Over the last decade and a half, San Bernardino ignored an economic hole by that resulted in municipal insolvency. On the heels of that revelation, the city council acted on Tuesday night to declare bankruptcy.
According to the acting City Manager Andrea Travis-Miller, the city faced a difficult but unavoidable decision. “Given the magnitude of the problem, we have no choice but to move very swiftly and restructuring is the alternative to get us where we need to be,” she said to the council.
The city’s financial troubles are substantial. The city has burdened itself with a deficit for the 2012-2013 fiscal year that equals 38 percent of its total general fund budget. To put that in perspective, if the city cancelled all of its municipal functions other than public safety, they would still be left with a deficit and have to cut public safety funding. And while the structural gap that existed in the city would have required further spending reductions, years of one-time budgetary gimmicks led the city past the brink.
To balance previous budgets, the city sold assets, borrowed internally, and depleted reserve accounts. Further complicating the budget picture was the inaccurate reporting of the city’s financial condition.
According to a report presented to the city council, city staff has misrepresented the general fund balance over the past few years. In 2009, the balance was underreported by $150,000. But by 2011, the variance had grown and the year-end cash-on-hand figure was over reported by more than $3 million. Staff said the General Fund would start with a $2.04 million surplus, when in fact the city started the fiscal year more than $1.1 million in debt.
“At this point the city does not have reserves to draw upon…” said Travis-Miller. “We are at a critical point.”
The bankruptcy in San Bernardino is of a different making that those seen in recent weeks in Stockton or Mammoth Lakes.
The resort-town of Mammoth Lakes declared bankruptcy after a $42 million legal settlement threatened their solvency. The town’s annual general fund budget is only $19 million.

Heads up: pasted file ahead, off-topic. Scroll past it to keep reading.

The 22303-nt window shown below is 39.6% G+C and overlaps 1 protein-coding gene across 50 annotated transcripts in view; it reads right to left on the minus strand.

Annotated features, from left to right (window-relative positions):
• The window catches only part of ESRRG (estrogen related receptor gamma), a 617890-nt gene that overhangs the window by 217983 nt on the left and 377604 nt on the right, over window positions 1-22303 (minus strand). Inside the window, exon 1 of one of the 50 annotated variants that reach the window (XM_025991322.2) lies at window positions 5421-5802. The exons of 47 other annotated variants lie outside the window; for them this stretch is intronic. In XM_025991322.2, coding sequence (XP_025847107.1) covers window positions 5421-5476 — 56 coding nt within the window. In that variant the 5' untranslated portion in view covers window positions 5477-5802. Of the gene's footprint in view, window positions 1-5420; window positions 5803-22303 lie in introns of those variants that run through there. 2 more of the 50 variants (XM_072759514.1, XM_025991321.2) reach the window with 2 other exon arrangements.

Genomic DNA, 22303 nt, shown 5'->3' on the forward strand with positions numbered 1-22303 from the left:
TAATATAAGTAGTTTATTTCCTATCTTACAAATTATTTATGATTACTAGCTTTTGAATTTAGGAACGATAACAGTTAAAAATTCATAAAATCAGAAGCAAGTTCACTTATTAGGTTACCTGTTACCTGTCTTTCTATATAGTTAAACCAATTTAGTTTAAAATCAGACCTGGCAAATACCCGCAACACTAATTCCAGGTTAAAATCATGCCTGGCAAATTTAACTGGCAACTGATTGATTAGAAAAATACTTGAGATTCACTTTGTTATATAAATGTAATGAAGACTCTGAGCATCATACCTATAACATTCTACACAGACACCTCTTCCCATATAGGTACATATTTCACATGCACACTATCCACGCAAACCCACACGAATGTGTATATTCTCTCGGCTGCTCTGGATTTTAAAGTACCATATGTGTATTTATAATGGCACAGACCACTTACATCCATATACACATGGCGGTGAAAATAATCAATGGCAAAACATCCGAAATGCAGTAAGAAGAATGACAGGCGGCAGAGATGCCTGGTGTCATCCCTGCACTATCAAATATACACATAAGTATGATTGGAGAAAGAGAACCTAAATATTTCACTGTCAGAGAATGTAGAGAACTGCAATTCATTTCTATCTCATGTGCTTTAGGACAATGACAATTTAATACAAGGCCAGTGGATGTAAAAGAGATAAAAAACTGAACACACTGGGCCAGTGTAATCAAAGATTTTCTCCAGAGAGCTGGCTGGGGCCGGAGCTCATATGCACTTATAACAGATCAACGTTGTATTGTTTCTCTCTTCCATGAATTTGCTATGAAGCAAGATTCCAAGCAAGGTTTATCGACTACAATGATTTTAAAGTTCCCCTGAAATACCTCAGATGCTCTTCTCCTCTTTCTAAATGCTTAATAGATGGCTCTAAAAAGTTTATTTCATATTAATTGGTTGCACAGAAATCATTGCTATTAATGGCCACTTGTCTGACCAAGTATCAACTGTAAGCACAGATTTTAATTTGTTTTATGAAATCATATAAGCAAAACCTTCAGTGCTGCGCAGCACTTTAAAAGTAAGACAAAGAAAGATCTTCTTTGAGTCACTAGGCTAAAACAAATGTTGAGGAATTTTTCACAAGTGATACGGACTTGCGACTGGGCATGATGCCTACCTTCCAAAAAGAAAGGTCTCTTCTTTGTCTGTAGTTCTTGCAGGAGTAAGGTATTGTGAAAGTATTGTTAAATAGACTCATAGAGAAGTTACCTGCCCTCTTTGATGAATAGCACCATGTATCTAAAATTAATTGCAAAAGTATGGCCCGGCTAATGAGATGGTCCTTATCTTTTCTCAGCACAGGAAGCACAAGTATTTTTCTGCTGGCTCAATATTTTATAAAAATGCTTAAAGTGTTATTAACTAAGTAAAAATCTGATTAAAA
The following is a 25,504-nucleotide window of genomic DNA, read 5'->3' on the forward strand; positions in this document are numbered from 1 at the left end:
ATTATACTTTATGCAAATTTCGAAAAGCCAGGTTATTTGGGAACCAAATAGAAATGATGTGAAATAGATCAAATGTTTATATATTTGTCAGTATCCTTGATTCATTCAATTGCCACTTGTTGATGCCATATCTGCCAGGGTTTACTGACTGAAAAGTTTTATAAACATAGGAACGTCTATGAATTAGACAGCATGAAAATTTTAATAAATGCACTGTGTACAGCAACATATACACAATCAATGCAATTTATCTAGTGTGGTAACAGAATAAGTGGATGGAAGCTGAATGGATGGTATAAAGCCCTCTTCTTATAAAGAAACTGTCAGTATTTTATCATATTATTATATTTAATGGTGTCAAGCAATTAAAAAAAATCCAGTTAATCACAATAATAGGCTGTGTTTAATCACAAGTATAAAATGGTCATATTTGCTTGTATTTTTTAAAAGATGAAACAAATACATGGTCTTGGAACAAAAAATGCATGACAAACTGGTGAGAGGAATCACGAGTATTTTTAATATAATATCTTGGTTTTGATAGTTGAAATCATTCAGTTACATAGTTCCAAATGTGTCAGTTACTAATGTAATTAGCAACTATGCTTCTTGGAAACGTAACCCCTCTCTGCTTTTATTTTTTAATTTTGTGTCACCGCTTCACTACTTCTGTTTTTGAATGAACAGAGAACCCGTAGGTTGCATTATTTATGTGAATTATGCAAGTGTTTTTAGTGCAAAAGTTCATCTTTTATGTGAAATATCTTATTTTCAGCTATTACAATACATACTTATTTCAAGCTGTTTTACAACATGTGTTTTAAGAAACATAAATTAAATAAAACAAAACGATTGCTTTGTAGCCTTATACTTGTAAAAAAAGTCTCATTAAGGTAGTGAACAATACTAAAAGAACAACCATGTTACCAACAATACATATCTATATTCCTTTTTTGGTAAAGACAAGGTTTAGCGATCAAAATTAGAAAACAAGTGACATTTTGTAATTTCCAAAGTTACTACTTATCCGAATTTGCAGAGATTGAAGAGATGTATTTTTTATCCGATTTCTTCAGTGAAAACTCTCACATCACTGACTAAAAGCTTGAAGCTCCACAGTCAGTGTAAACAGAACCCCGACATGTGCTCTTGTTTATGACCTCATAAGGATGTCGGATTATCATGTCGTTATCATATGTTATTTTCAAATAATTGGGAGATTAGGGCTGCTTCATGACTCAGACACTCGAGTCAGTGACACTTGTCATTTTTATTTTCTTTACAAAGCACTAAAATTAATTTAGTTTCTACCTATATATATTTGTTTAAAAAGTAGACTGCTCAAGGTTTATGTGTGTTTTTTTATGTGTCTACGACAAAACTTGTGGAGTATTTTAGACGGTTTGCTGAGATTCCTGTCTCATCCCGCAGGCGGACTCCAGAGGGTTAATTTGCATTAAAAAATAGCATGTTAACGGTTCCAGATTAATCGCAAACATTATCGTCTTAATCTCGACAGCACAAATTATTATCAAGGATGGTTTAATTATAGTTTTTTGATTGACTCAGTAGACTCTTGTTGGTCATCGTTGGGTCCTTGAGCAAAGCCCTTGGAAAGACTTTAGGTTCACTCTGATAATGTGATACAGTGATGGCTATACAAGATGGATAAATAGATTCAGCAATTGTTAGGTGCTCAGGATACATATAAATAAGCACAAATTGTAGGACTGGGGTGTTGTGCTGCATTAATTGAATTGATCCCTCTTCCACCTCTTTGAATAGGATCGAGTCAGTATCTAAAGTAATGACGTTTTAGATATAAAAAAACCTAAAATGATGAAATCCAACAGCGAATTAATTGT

Stockton borrowed and spent its way into bankruptcy. Years of ambitious development plans depleted city coffers and saddled the city with mortgages that it would be unable to pay. Meanwhile, the city offered generous pension benefits during boom years that it would later come to regret as its CalPERS contributions increased, threatening stability.
But at first appearances in San Bernardino, the city’s unwillingness to reconsider city services on an ongoing basis, instead opting for one-time “fixes” left a city that continued digging itself deeper into the hole. While many didn’t predict that the current economic recession would be so long, most cities in California didn’t gamble their futures on a quick recovery.
San Bernardino’s gamble left them with just $150,000 in the bank – or barely enough to cover their upcoming payroll.
Perhaps most surprised by the decision to declare bankruptcy were local employees, who had come to the table in recent years with concessions equal to about $10 million per year. They also suffered reductions in staff of nearly 20 percent. Despite those steps, expenses were never balanced with revenues.
The city engaged in years of deficit spending.
Now, deficits in out-year budget forecasts are unavoidable and unaffordable. If the city took no action, annual deficits are expected to surpass $45 million per year until at least 2016, when the total fund deficit in the city would reach more than $200 million.
Further complicating the financial picture in the city was the state elimination of redevelopment agencies and the redirection of vehicle license fees.
The city had used redevelopment agency funds to cover some of the costs of general government functions – or the cost of the city manager, finance, human resources, city clerk, city attorney, and other general municipal positions. Without the redevelopment agencies, the full cost of those positions had to be transferred to the general fund.
The loss of vehicle license fees cost the city about $1 million per year.
As seems to be the case with all municipal financial struggles, pensions and retirement benefits are being pointed at as one of the contributing factors. To cover previous pension obligations, the city issued pension obligation bonds, which currently cost the city about $3.5 million, a number that will nearly double over the next ten years. In 2006, the city spent 9 percent of its budget on retirement costs. By 2016, that number is forecasted to reach 15 percent .
By comparison, San Jose – where pension reform was linked to avoiding insolvency – spends about 20 percent of its general fund on pension related costs; Stockton anticipated paying as much as 19 percent towards their pensions.